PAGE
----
The importance of psychographic marketing in a polarized age.
Understanding your audience is critically important when you’re developing a marketing campaign. Psychographic marketing allows marketers to better understand consumer preferences, opinions, and attitudes on issues and interests that concern them most.
Whether you’re building out a targeted direct mail campaign for mortgage or automotive distribution, or you’re simply looking to optimize online traffic[amsive_tooltip term=”web-analytics”], successful marketing strategies hinge on a full understanding of your target demographic.
What Are Psychographics?
Similar to a demographic, a psychographic segmentation[amsive_tooltip term=”segmentation”] classifies customers via shared goals, demeanors, habits, hobbies, and other psychological benchmarks. Psychographics can help marketers and business owners appropriately pair promotional materials and targeted content to individuals who show signs of interest.
Types of Psychographics Data
The data can be segmented into a variety of categories, depending on how it has been gathered, categorized, and presented. Data types can include:
- Interests such as customer hobbies or passions, affinity[amsive_tooltip term=”affinity-marketing”] categories that can include anything from television shows to sports teams, individual social media influencers to specific travel destinations.
- Activities or any actions that people enjoy, whether that means outdoor activities like hiking and biking, or indoor activities like reading and board games.
- Opinions and perspectives, especially when those opinions concern environmental issues, mental health concerns, or other areas of interest or sustainability.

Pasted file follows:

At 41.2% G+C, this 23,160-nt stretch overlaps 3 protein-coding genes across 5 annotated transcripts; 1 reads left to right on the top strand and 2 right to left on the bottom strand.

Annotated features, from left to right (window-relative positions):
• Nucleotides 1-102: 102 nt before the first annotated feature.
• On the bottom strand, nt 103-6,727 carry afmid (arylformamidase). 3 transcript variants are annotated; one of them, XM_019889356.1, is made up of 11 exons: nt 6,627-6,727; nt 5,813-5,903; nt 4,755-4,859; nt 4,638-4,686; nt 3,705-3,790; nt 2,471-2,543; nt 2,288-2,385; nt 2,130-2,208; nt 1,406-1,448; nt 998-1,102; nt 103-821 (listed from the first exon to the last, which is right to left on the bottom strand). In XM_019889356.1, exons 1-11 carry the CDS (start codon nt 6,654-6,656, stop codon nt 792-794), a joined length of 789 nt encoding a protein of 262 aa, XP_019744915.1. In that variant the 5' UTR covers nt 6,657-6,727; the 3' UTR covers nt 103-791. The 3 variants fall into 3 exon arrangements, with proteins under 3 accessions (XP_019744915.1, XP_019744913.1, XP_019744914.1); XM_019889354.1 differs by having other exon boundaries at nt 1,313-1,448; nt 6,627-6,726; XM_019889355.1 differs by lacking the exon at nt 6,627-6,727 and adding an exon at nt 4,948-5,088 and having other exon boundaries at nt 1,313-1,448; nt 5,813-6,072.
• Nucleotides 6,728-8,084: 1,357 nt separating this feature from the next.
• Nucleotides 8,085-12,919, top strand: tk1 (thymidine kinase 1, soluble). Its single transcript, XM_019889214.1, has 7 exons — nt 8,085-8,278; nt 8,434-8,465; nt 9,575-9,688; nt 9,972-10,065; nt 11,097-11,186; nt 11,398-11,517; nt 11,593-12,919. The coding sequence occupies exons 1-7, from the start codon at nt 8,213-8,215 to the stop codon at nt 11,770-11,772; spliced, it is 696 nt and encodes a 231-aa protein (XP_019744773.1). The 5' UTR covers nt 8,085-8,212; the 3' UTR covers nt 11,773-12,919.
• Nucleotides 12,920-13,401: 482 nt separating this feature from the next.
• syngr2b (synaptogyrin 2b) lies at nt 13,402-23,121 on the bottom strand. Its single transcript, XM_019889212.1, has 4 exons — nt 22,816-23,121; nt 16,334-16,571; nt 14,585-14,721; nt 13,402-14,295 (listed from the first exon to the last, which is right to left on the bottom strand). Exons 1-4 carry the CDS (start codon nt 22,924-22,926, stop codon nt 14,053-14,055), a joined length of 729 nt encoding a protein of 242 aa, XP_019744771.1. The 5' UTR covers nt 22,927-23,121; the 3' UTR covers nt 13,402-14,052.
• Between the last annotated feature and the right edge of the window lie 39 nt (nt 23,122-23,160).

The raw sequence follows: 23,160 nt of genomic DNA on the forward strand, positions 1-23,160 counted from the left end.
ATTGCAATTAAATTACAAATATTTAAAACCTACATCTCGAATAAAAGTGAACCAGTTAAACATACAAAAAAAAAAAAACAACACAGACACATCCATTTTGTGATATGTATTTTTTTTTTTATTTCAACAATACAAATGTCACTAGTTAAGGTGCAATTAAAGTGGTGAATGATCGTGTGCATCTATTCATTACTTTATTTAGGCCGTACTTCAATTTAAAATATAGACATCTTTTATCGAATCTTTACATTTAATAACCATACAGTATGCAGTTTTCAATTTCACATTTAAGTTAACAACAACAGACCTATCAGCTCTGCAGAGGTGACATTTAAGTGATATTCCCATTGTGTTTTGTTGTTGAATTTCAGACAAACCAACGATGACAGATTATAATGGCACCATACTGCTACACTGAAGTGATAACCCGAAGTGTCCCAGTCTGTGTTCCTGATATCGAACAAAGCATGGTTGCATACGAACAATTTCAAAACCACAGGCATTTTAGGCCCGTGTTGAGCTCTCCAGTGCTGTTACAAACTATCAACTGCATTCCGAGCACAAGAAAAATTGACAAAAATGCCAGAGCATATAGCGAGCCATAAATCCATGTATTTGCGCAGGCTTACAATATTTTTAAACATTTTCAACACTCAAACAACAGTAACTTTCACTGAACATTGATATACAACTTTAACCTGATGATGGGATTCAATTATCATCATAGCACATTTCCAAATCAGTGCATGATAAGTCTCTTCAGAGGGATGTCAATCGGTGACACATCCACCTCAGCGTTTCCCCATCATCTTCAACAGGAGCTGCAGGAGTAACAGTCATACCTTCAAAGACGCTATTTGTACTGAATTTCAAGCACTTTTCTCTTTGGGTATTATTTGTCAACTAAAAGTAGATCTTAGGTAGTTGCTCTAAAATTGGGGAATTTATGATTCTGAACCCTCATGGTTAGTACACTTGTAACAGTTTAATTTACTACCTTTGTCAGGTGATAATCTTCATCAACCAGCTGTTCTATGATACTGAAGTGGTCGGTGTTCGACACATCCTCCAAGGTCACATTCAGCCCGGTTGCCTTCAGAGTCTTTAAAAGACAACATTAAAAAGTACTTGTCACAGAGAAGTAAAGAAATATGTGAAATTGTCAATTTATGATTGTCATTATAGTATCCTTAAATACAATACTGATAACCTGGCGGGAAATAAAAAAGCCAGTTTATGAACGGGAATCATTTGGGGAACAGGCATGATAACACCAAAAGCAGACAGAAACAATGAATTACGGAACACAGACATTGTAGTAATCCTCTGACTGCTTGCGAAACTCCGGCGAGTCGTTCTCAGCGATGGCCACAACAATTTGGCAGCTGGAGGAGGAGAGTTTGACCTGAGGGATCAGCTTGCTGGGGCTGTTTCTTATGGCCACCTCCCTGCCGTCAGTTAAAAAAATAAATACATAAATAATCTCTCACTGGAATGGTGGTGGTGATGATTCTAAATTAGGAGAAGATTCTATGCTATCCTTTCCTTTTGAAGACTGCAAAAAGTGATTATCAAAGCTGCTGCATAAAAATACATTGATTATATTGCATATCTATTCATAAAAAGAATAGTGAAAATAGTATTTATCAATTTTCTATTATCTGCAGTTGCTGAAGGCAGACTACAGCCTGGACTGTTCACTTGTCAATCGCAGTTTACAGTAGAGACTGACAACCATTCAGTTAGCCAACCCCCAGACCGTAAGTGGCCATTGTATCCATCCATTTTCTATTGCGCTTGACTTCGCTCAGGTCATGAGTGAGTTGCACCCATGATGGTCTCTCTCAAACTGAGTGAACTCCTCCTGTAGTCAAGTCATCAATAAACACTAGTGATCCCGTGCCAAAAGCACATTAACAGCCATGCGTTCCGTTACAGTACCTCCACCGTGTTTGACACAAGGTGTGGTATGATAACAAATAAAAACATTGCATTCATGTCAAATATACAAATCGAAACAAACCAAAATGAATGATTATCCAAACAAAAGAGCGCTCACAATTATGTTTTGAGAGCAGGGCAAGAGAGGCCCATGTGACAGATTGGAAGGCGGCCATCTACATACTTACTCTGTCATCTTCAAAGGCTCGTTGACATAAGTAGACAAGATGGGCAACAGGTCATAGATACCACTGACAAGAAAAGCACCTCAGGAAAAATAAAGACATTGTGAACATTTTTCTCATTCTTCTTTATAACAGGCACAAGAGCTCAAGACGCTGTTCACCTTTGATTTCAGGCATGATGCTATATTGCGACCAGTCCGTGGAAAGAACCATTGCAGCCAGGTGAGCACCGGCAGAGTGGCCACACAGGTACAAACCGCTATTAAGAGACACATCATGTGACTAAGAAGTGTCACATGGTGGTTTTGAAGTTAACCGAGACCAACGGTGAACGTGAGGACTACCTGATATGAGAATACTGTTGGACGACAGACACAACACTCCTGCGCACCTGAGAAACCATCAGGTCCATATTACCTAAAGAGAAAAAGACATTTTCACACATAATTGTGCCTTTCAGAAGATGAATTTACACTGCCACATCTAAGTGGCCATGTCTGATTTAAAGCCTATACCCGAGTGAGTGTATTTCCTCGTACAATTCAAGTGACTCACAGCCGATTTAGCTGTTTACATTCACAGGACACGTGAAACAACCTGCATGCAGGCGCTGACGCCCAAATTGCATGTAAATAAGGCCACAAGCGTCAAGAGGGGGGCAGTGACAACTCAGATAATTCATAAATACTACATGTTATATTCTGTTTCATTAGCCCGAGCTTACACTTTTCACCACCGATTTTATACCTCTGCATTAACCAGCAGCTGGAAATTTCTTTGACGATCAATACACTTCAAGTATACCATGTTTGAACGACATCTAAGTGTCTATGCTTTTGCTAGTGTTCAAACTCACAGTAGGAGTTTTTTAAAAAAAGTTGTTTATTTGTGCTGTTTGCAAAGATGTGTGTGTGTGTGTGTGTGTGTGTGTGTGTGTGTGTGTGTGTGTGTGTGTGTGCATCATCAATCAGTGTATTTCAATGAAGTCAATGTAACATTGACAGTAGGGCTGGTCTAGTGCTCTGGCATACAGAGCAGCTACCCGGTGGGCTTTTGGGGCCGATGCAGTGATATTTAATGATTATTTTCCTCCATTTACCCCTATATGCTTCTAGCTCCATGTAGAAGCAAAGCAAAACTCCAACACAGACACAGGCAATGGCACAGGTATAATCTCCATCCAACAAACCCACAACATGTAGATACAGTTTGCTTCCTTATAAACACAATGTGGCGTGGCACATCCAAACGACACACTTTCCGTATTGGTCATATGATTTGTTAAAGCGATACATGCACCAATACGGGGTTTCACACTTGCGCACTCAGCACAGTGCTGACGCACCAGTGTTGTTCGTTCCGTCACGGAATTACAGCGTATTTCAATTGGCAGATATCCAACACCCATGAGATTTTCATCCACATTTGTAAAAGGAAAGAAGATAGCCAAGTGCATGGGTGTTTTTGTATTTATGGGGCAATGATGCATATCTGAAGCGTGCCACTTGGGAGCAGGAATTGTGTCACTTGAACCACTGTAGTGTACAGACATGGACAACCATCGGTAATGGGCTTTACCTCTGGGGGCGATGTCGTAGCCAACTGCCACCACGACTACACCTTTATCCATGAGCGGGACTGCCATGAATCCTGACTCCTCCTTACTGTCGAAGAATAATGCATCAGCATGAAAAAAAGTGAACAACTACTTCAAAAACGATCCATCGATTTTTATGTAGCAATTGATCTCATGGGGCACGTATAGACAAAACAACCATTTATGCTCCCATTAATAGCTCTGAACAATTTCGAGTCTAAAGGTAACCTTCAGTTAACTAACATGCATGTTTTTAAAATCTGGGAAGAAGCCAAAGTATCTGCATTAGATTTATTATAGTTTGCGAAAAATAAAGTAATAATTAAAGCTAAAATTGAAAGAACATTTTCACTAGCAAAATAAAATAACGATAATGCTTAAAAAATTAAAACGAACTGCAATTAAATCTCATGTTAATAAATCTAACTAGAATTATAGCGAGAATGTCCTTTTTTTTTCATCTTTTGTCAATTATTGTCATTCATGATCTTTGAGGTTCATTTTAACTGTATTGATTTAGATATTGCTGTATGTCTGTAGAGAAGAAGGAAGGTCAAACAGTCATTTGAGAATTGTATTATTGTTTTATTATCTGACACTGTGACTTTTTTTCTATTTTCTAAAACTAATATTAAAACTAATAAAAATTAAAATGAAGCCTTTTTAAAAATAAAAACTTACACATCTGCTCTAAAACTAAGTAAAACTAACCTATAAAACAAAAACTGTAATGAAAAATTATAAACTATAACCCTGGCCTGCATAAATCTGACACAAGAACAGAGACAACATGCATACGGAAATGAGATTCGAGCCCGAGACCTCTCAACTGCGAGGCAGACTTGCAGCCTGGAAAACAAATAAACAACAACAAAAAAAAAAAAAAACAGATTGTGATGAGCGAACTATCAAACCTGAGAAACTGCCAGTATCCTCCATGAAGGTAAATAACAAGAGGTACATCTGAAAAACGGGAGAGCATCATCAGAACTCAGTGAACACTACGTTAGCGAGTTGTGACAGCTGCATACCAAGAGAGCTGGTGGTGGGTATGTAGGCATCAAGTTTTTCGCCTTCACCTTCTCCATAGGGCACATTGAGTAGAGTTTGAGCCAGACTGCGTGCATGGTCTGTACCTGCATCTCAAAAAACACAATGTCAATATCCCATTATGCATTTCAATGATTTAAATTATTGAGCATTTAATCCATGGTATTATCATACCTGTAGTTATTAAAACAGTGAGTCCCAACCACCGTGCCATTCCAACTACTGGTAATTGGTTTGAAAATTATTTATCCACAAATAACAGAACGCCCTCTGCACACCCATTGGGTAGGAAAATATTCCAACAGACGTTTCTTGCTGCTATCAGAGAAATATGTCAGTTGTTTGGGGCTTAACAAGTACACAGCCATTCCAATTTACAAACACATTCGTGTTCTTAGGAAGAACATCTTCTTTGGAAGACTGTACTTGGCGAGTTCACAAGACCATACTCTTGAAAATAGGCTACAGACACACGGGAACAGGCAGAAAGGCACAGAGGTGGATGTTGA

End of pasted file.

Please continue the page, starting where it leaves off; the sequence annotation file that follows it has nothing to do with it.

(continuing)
Psychographics vs. Demographics
There’s understandable confusion between psychographic information and demographics, especially given how much they can overlap. In general, demographic data relays structural information on a population, whether that’s age, race, gender, or income.
By contrast, psychographic information concerns an individual’s current interests, passions, and perspectives, including attitudes and lifestyle habits they choose to adopt.
Together, demographic and psychographic data combine to holistically define consumers on an individual basis. Analyzing both data sets together can give researchers a better understanding of target markets.
The Benefits of Psychographic Data
Psychographic data is critically important for a wide variety of marketing applications. Once marketers understand how customers think and what they’re passionate about, they can begin to tailor the content they know customers will resonate with.
Specific psychographic benefits can include:
- Aligning content messaging closely with customer beliefs;
- Understanding exactly where customers spend time, both online and in-person;
- Dismissing interests and hobbies that your customers are indifferent about;
- Discerning the reasoning behind customer purchases.
The right psychographic information helps marketers understand the reasons why customers commit, as well as the reasons why customers refrain from committing. By pairing the right message with the right customer at the right time, psychographic data provides priceless information on customer mindset and demeanor.
How to Collect Psychographic Data
Marketers and researchers deploy a spectrum of research methods to collect psychographic data. These data collection methods can include: